The only downside of making chia jam rather than traditional jam is that it doesn’t last as long. But you can freeze it in portions or just make smaller batches and use them up within a week. As it’s so simple and quick to make, it’s really no bother to make lots of little batches as you need them. This also provides opportunity for playing around with seasonal fruit and fun flavour combinations. Today I made raspberry, pear and ginger chia jam. My favourite is probably a classic cherry chia jam…especially on almond butter toast. What combos will you try? Let me know in the comments.

Liz x

Ingredients

  • about 2 mugs of fruit of your choice (I went for 3 ripe pears and a mug of frozen raspberries)
  • the juice of 1/2 a lemon
  • 4 tbsp chia seeds
  • maple syrup to taste (or sweetener of your choice)
  • optional added flavours (I went for some freshly grated ginger but leave plain or match your added flavour to your fruit eg apple and cinnamon, rhubarb and vanilla, plum and star anise, raspberry and rose petals…)

Method

Prep your chosen fruit (rinse, peel and core or deseed/stone if needed) and put it in a pot. Add a generous squeeze of lemon juice and if you like, some natural flavourings like ginger, vanilla, rose, cinnamon…

Put the pot on the highest heat and bring the fruit to a rapid boil then turn down and simmer for 5 minutes or so until mushy. If your fruit is quite dry (eg apples) you may want to add a splash of water. Stir well with a wooden spoon as you go.

Mash the fruit to your desired consistency, take the pot off the heat.

Sweeten with maple syrup or another sweetener to your taste and add the chia seeds.

Stir well then allow the chia seeds to absorb the liquid.

Pour the hot mixture into a jar, put the lid on and once it’s cool keep it in the fridge and eat within a week.

It’s brilliant on toast or dolloped onto porridge or yogurt for breakfast. You can sandwich a sponge cake with it or make jam tarts. Enjoy!

Turmeric & Ginger Paste

A page from my book – available to add to your order on Greenearthorganics.ie here.

Turmeric is an incredible, powerful ingredient. It’s many, scientifically proven, health benefits including being an anti-inflammatory and antioxidant are very interesting to read up on. Anecdotally, I have terrible knees from a combination of hyper-mobility, multiple dislocations and corrective surgery that went badly wrong, and I find, when I remember to have a tsp of my turmeric paste at least a few times a week, be that in porridge, smoothies or golden milk, my knees do feel less swollen and painful at the end of the day. As a chef, I love it for it’s vibrant colour and interesting flavour. Curcumin, the compound responsible for most of turmeric’s potential health benefits, unfortunately doesn’t absorb well into the bloodstream so I always add black pepper and oil to anything with turmeric in to increase it’s bioavailability. You can read about the science behind the bioavailibity of turmeric here. So don’t leave the black pepper and coconut oil out of the recipe!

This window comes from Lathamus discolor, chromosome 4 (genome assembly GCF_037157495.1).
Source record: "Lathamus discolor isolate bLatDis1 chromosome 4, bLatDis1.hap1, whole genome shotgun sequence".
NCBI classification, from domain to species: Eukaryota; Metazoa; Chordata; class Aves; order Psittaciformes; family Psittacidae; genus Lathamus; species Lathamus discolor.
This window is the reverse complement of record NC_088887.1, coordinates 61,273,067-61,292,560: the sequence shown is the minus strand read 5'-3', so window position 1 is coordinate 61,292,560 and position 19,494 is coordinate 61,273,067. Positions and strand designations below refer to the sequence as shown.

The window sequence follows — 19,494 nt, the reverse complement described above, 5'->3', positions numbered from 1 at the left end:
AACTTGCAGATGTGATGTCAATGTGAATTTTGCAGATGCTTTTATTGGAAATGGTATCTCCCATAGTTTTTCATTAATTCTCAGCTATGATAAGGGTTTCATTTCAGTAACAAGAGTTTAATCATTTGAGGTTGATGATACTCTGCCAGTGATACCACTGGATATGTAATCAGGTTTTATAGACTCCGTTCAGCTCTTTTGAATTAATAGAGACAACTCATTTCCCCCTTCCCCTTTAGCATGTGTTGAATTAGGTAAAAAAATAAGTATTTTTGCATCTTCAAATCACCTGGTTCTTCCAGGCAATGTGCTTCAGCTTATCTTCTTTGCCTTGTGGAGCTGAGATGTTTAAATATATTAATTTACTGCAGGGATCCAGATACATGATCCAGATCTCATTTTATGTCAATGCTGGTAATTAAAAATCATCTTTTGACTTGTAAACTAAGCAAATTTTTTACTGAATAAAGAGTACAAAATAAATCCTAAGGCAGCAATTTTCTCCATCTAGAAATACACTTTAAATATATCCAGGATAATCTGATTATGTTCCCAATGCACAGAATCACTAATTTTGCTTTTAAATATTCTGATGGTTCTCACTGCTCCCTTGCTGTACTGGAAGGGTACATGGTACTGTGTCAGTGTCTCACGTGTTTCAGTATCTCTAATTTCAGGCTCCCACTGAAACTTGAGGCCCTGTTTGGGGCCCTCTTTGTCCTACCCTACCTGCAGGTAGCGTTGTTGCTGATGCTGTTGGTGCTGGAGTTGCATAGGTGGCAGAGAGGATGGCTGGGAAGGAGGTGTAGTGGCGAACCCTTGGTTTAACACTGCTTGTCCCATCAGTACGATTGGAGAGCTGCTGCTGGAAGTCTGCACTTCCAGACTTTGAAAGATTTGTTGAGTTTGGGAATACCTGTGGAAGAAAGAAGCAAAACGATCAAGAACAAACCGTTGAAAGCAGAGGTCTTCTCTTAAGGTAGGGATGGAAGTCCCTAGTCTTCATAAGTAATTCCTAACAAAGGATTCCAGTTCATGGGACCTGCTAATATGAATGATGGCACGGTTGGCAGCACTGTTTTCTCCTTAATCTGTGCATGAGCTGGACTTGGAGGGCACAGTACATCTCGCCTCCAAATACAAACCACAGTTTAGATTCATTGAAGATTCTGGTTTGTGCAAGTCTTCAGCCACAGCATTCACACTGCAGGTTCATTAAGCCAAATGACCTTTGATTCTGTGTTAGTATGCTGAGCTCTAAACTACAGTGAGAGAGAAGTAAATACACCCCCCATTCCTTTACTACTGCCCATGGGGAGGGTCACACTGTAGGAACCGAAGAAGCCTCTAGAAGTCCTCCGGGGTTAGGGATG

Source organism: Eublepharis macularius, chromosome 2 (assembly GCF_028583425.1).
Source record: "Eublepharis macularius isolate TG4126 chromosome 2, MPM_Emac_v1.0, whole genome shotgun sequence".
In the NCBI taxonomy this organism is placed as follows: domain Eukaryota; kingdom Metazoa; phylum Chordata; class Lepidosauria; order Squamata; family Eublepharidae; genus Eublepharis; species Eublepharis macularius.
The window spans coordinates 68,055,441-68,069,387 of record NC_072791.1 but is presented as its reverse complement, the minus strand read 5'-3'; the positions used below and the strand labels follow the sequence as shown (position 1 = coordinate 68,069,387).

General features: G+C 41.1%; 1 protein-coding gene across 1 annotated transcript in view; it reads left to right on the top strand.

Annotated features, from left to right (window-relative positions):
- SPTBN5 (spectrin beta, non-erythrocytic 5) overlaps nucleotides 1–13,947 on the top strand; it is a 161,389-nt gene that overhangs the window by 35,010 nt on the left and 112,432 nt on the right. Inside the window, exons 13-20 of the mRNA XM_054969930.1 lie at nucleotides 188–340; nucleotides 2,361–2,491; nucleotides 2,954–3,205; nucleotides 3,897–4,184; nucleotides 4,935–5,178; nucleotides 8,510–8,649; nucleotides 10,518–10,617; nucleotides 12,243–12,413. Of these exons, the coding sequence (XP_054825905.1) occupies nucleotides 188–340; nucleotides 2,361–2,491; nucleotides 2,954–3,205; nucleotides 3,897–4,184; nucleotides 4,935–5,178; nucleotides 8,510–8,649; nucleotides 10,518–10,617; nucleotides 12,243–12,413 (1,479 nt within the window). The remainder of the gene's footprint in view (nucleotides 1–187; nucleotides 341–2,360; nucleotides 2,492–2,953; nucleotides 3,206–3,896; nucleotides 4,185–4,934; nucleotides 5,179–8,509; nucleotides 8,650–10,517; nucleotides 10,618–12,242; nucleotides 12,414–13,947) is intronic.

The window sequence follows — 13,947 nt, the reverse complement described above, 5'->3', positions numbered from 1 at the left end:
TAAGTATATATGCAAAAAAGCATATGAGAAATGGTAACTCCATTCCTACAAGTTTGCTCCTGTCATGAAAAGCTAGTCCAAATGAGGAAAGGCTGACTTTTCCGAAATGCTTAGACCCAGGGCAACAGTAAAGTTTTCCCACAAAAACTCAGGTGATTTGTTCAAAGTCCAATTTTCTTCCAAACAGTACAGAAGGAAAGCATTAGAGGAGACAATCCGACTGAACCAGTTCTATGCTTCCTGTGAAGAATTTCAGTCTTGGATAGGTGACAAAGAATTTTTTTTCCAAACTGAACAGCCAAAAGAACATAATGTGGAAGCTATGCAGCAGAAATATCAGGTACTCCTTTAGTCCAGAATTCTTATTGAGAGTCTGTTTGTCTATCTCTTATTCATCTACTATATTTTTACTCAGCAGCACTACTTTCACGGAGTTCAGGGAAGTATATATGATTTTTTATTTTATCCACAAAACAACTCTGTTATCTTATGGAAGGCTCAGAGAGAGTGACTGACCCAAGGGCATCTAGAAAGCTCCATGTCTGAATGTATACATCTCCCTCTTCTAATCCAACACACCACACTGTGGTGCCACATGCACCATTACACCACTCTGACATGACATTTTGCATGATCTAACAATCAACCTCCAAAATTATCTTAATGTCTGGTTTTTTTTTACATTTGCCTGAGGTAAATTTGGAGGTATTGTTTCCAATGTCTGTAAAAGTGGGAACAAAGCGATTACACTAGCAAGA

Turmeric & Ginger Paste and three things you can make with it – golden smoothie, turmeric latte and golden porridge – watch the video at the end of this blog to see how!

Ingredients

Method

Peel the turmeric and ginger roots using the edge of a teaspoon.

Slice the roots against the direction of the fibres and put them in a strong blender.

Add coconut oil, ground cinnamon, ground cloves and ground black pepper.

Cover the ingredients with maple syrup and then blend until smooth.

Transfer the mixture into small jars and refrigerate. They should last in the fridge for about a month, so freeze what you won’t use up in that time. Use the frozen turmeric paste within 6 months of making it.

Did you make this recipe? Let us know how it went in the comments or over on our friendly Facebook group. Don’t forget to share this blog post with your friends. Liz x